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I couldn't walk too far without working up a good sweat. So I tucked into a bookstall on the street and picked up a copy of Sir James George Scott's Burma: A Handbook of Practical Information. It was a reprint of the 1921 edition by a small Bangkok press. Scott was one of those rugged Victorian adventurers of the British Empire -- tireless, brave, resourceful. He was a journalist who traveled throughout Burma. Scott learned to speak Burmese and donned native dress. His books are still read today, as he was meticulous in his research and descriptions of Burma, its people and cultures. Scott also introduced football (or soccer) to the Burmese, which today remains a national favorite.

I would enjoy dipping into Scott's book as I traveled through Myanmar, reading his take on places and people. (He also gives sound advice: "The sun should be treated with constant respect and covered head.") Scott spends considerable space on the commercial activities of the Burmese. There are headings for ruby mining, boring for oil, the extraction of jade, tea plantations, opium growing, teak exports, rice cultivation, finance and more.

The population of Rangoon in 1921 was about 340,000 and it was a busy port thanks to access to the sea as well as 900 miles of navigable river to the north. Today, Yangon has a population of 4 million and remains a busy port.

I also wanted to visit the Strand Hotel, the famous old colonial haunt where Somerset Maugham and Rudyard Kipling stayed and drank. I stopped in for a drink at the bar, to cool down after walking around hot Yangon and to soak up the atmosphere of the grand hotel.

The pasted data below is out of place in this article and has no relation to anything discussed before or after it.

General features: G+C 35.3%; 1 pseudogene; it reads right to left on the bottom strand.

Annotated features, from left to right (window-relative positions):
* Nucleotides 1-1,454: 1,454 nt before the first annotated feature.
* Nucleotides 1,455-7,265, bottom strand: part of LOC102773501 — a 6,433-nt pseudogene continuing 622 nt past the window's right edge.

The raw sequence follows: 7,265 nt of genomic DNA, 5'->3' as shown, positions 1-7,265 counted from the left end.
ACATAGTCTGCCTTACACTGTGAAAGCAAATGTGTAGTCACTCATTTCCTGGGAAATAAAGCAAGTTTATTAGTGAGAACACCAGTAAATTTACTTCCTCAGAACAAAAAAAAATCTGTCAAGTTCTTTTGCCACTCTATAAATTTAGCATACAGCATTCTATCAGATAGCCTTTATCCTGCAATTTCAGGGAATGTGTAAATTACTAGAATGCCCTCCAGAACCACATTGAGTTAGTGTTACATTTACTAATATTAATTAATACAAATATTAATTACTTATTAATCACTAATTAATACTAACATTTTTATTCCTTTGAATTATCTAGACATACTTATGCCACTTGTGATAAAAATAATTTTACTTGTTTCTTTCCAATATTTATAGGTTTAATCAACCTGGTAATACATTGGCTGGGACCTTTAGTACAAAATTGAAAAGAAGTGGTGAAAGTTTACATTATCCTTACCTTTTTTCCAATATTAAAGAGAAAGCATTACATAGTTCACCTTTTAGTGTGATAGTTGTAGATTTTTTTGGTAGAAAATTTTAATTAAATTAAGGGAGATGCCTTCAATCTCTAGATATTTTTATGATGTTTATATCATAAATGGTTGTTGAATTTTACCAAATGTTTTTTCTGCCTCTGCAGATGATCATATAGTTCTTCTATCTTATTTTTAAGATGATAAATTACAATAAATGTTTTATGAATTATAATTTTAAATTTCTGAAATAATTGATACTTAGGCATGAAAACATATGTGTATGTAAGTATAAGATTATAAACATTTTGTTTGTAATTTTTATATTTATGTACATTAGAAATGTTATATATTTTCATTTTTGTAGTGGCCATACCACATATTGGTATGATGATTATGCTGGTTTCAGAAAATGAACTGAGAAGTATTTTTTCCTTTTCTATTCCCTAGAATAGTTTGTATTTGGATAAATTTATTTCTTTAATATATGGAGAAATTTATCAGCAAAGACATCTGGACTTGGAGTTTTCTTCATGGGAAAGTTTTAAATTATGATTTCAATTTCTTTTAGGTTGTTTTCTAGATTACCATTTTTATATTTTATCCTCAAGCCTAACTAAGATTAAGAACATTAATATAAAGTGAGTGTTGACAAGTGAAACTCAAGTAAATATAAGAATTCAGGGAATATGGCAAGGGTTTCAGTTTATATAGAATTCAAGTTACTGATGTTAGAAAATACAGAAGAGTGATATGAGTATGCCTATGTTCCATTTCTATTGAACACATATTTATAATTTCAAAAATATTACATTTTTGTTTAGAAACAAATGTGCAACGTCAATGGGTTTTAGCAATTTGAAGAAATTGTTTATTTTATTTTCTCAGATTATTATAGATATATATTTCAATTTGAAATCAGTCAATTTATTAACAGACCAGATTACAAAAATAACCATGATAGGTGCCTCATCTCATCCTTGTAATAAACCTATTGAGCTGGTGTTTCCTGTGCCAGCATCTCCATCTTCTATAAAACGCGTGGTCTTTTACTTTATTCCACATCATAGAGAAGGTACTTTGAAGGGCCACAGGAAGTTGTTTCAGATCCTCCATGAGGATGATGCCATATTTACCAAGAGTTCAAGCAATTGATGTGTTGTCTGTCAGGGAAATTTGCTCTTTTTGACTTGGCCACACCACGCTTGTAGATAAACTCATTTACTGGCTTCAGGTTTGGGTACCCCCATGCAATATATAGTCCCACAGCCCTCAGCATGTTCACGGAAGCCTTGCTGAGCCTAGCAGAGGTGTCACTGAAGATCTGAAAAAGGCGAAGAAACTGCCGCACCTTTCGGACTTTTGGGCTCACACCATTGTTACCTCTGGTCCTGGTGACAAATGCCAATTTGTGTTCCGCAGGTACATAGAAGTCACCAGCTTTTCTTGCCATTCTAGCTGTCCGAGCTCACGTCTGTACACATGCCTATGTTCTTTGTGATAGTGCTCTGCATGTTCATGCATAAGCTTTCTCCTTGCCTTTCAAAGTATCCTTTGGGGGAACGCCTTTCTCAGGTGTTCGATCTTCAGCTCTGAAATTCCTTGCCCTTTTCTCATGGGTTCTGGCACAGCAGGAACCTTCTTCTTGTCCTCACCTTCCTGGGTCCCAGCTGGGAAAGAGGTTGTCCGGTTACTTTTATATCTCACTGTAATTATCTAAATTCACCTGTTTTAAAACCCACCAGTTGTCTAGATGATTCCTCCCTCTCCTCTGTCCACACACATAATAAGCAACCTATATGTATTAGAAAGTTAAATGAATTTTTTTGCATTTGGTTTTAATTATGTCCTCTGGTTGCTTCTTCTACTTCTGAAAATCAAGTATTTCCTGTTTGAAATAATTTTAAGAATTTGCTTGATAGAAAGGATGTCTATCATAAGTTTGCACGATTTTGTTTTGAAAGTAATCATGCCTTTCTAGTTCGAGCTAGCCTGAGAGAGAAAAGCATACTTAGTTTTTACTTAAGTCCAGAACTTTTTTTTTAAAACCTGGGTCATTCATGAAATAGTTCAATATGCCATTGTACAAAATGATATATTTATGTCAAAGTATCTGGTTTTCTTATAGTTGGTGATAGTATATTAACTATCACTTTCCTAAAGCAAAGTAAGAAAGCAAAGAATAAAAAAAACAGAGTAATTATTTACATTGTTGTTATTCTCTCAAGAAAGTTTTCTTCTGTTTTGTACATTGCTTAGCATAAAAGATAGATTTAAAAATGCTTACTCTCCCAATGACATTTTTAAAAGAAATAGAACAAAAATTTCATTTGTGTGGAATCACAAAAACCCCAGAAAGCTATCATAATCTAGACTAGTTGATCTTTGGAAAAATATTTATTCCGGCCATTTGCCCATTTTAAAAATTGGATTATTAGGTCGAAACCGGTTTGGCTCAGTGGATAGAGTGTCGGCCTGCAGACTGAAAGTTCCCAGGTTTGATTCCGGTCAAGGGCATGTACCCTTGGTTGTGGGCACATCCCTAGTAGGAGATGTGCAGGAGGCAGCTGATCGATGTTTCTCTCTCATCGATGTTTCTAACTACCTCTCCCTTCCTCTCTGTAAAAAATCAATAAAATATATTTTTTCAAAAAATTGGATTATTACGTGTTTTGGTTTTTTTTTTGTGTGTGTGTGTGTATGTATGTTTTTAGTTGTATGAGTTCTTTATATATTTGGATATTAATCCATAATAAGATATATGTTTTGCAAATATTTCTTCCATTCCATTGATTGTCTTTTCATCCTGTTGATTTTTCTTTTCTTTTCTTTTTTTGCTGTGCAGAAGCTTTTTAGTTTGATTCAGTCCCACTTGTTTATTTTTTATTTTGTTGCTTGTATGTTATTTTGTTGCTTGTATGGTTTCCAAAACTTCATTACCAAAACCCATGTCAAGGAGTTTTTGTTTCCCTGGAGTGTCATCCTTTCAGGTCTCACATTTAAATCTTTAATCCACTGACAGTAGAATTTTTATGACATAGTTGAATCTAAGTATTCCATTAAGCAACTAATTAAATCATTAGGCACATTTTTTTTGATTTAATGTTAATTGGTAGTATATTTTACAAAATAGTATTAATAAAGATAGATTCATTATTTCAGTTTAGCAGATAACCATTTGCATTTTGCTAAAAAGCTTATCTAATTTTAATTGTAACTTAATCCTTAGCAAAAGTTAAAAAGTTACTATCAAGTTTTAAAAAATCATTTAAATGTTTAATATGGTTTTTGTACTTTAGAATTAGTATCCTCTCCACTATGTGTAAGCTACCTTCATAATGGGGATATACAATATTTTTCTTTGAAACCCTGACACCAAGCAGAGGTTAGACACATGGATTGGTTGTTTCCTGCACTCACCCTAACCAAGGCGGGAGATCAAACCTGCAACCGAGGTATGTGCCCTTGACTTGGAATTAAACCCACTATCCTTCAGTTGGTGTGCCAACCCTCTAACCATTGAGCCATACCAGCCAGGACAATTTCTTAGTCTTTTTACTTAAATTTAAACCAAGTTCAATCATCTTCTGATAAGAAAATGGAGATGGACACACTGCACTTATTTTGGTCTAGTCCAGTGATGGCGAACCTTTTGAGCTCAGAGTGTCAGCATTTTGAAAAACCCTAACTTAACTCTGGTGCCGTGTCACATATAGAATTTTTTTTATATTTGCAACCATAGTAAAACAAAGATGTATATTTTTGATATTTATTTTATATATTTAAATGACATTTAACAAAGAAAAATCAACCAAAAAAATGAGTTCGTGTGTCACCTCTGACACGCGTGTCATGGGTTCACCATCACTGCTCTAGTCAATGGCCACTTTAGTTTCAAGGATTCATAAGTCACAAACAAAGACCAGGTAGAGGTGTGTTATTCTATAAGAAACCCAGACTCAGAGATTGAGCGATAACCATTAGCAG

I have to say, my first impressions of Yangon were not what I expected. After 50 years of military rule, I was expecting worse. (This is not to excuse the many crimes of the thuggish generals and their cronies. It, instead, is a tribute to the resourcefulness of the people.) The Burmese are poor, no doubt. But it is not a desperate poverty. Yangon gives at least the surface appearance of normality. I saw plenty of seemingly prosperous little shops. I was not approached by any beggars, as one is when in India.

The place has its charms. There are no McDonald’s or Wal-Marts -- thankfully. I met an expat that moved here recently after a stint in Saigon. She told me that it was the little things you miss. There isn't a good coffee shop in Yangon, she said, and finding a good cup of coffee is difficult. There isn't the night life you find in a typical big city. The number of good restaurants is relatively small.

But all this will change pretty soon. That's the opportunity, of course. There is already a pressing need for hotels, which are expensive and not so readily available at the upper end. There is already a shortage of apartments, too. As business opens up, as the investment dollars flow in and as the cranes go up, the old Yangon will change forever.

I was glad to get an early look.


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A Whole Lotta Coal....

October 12, 2012 12:18 AM